10 steps to design a game for learning
 (including poster!)

Games as learning tools are in my mind A LOT these days. And so it happens with this gamefi-learni-cation happening all around that the topic is in many peoples’ minds. A question that comes up when I have conversations about games & learning (which happens pretty often) is what are effective strategies to design a game for learning (the practical stuff). The obvious answer is that games for learning are first and foremost games and in order to make them you should take all the steps you would take to create a fun game. A rule of thumb I apply whenever I design a game for the classroom is to ask myself whether or not a kid would play this again outside of the school context, say at home with friends. If the answer to that question is NO - then it’s time to go back to the drawing board.

The drawing board

So let me start by admitting that designing a game for the classroom is HARD. I mean designing a game to begin with is really hard, yet one that involves integrating learning goals that can sound something like “constructing inequalities and absolute value statements” - could be daunting. A key in this procedure is COLLABORATION - if you are a game designer - working together with a teacher and vise versa if you are a teacher. Another important aspect to consider is NOT being literal; educational games have for so long been content-traps, were playing is so much about a specific piece of content versus the learning experience.

Below are ten steps to help you get started; I would like to underline that this is by no means a recipe that someone can blindly follow to create an effective learning game. I like to think of these steps more as guidelines that you can mix and match to serve your needs and style. They are based on my own personal experience designing such games for the past four years and all the things I have learned making them. So here you go;

Define the learning goals: Start with the big idea or content you want to teach. Learning goals can be combinations of skills and knowledge, i.e. collaboration and/or 6th grade fractions
Create a learning trajectory: Break the learning goals down into smaller goals that can be sequenced. For example,  what does your player need to learn first? What do they need to learn second? If you are a game designer, think of the learning trajectory as level design.
Research: Look at other games or activities that support similar learning goals. You don’t have to be literal in your research, sometimes games that are not obvious precedents can be very inspiring, i.e. Settlers of Catan = great game to introduce probabilities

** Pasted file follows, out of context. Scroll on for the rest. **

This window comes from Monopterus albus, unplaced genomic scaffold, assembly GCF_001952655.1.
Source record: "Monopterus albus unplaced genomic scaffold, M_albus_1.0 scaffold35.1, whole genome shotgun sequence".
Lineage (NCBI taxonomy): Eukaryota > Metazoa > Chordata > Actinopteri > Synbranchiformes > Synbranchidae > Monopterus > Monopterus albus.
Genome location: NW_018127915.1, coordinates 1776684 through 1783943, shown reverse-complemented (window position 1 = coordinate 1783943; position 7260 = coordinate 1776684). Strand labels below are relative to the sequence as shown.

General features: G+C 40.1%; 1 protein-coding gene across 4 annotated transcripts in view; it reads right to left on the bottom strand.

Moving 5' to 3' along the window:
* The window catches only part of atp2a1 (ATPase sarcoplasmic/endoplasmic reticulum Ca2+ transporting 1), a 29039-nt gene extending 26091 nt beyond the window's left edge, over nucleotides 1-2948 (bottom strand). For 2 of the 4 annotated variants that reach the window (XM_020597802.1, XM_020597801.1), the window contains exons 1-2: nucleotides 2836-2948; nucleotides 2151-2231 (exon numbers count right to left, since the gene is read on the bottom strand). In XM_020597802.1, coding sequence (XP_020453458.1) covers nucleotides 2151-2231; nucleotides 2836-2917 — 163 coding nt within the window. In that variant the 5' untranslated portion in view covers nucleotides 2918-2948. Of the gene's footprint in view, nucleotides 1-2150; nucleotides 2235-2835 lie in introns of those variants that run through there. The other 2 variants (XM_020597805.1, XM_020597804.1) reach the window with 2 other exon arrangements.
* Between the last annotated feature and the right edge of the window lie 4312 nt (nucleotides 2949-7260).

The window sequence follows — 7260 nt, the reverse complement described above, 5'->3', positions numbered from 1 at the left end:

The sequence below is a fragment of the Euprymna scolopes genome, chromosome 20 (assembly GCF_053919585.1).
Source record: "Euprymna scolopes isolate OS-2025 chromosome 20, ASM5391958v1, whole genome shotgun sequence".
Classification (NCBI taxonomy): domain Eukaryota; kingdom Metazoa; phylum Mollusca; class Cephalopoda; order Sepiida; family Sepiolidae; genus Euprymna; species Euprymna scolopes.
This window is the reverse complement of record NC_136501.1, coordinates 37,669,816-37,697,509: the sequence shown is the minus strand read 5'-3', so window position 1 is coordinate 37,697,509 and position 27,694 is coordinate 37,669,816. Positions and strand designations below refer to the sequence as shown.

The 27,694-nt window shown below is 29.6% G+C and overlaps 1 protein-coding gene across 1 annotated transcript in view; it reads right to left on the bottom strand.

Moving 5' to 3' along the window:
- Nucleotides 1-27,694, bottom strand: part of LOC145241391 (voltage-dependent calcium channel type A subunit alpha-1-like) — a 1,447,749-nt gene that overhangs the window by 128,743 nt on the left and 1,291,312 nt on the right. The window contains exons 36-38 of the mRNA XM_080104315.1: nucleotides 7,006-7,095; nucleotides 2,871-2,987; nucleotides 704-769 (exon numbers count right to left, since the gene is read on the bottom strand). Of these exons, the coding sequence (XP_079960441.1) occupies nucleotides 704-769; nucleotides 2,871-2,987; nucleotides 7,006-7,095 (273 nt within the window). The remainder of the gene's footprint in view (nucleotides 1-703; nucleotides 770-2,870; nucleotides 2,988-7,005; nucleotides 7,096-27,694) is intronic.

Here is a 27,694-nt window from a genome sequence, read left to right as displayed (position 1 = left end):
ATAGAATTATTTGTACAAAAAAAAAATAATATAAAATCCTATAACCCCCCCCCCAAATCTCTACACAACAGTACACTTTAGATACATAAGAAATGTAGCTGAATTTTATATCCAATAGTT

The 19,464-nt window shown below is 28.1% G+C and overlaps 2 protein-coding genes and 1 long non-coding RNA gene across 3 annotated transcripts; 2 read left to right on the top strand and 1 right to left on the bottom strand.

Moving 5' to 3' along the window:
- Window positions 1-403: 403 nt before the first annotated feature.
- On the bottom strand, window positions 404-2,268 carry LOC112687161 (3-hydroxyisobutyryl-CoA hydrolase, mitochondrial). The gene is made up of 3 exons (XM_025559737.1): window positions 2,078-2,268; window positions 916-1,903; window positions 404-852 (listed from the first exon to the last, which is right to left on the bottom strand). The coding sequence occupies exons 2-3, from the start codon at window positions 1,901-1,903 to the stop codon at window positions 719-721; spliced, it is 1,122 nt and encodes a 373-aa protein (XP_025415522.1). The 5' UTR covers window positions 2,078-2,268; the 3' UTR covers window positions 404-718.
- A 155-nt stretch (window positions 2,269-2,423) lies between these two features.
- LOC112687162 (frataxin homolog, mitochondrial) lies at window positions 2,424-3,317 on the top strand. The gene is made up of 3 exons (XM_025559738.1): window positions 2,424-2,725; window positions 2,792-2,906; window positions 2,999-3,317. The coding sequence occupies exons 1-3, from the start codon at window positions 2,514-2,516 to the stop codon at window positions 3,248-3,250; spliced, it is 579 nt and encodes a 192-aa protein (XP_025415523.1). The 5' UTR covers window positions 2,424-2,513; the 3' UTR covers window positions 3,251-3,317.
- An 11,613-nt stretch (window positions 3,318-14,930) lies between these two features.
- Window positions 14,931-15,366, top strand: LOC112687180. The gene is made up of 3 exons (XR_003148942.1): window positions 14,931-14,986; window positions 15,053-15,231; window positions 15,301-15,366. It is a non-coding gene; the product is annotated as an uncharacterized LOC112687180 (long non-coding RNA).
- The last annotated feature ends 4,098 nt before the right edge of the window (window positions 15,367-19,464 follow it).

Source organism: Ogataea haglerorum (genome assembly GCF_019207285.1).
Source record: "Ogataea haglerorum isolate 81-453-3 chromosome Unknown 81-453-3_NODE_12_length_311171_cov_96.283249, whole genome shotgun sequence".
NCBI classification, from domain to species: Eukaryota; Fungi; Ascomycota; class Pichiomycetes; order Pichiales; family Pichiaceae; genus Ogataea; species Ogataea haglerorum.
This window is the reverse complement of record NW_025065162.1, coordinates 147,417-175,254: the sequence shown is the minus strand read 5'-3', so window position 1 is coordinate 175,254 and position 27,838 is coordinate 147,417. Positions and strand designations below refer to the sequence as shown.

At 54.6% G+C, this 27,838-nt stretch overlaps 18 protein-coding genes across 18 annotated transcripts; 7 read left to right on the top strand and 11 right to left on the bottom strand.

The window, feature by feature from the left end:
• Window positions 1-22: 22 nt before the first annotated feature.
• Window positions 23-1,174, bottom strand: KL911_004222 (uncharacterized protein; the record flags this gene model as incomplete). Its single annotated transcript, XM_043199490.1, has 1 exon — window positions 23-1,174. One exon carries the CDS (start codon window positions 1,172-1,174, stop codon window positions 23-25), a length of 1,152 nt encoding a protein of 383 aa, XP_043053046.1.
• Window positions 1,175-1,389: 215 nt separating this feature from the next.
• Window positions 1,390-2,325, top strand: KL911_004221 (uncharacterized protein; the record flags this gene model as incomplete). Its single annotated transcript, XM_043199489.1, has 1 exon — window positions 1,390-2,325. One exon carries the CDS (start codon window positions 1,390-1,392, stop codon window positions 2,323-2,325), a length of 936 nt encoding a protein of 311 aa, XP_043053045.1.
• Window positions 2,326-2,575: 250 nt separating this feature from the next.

Step 4
Integrate a “need to know”: Design a concept that creates a need for players to learn the knowledge and acquire the skills you want to teach. The “need to know” can be connected to a fictional story but also connected to a real world needs.
Align the core mechanic: Design a core mechanic that reflects the learning activity and presents an interesting challenge. This is one of the hardest steps when designing a game for learning and a point for pitfalls to occur. So in many “educational games” you see a core mechanic that interrupts the learning instead of supporting it. For example, bubbles with equations are falling from the sky while you are shooting dancing penguins: NOT.
Step 6
Design Assessment Systems: Consider what kind of feedback and data are used in the game to provide a snapshot of how a player is doing.
 Be clear on how the game will determine whether or not a player has met a learning goal.
Step 7
Consider the setup: Be conscious of the context in which the game will be played. Will it be played during a 45-minute class period? By one or many players? What technical or materials restrictions might impact the design of the game—internet, limited space, a need for simple materials?
 I could not stress enough how important this otherwise mundane step is; designing a perfect game for a classroom that cannot support it, is no fun.
Step 8
Think of Players as Producers: Design opportunities for the players to contribute creatively in the game. Consider how players can take the game, remix it and make it their own.
Step 9
Playtest: Playtest your game to see what works and what doesn’t, and if it’s fun!
 Use the feedback you got from your playtest to improve your game.
Step 10
Write Simple Rules: Avoid lengthy explanations and write rules that are easy to understand and can be learned by playing the game.

You can download the original size poster here http://chloeatplay.tumblr.com/poster

For a more detailed version of how a game based curriculum piece could look you can check this previous post

Thanks to my friends at the Institute of Play for helping me edit this list.

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